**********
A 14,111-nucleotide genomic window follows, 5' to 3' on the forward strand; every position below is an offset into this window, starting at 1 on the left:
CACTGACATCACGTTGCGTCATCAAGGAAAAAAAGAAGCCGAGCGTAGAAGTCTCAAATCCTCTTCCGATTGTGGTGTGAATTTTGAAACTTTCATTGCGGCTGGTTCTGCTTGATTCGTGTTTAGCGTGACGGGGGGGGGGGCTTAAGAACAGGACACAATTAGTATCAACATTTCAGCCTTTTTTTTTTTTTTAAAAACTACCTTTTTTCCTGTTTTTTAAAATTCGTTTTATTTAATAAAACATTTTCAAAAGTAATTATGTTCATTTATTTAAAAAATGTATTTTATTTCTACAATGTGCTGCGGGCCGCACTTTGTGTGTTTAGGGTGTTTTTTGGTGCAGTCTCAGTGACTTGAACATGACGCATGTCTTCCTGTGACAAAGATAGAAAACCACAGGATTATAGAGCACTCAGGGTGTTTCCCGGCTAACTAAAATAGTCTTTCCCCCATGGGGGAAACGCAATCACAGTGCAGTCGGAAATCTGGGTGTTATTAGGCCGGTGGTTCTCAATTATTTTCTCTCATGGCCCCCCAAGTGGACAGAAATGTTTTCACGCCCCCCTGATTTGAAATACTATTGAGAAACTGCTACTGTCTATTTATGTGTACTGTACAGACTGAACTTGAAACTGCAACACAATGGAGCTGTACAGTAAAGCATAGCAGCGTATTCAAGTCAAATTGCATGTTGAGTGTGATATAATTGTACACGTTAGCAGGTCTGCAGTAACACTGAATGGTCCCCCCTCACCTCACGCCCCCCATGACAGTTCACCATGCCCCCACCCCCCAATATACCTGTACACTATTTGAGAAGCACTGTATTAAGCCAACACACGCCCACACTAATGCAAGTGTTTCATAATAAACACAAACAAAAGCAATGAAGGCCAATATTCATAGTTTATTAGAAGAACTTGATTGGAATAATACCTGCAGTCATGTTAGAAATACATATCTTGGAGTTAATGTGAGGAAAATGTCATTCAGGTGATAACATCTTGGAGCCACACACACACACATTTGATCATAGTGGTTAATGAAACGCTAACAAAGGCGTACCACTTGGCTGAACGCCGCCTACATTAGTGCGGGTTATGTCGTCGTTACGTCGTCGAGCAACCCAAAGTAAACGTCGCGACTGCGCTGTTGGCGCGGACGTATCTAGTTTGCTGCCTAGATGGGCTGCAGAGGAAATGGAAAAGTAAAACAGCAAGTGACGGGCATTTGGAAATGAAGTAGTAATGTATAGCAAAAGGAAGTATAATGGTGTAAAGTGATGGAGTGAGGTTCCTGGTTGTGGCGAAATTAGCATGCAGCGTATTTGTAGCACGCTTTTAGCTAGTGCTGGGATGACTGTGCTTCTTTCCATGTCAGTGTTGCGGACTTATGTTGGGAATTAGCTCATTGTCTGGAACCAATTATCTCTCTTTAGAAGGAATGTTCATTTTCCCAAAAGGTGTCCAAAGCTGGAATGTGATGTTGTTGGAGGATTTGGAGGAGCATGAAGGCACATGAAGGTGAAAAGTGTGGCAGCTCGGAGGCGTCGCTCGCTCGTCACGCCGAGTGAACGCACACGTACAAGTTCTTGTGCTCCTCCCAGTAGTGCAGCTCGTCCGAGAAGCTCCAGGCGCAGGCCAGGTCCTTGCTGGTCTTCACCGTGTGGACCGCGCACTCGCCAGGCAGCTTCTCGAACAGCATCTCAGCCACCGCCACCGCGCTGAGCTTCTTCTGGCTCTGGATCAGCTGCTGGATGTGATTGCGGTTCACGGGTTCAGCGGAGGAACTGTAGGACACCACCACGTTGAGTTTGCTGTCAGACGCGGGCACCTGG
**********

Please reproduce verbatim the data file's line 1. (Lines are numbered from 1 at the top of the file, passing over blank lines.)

A 14,111-nucleotide genomic window follows, 5' to 3' on the forward strand; every position below is an offset into this window, starting at 1 on the left: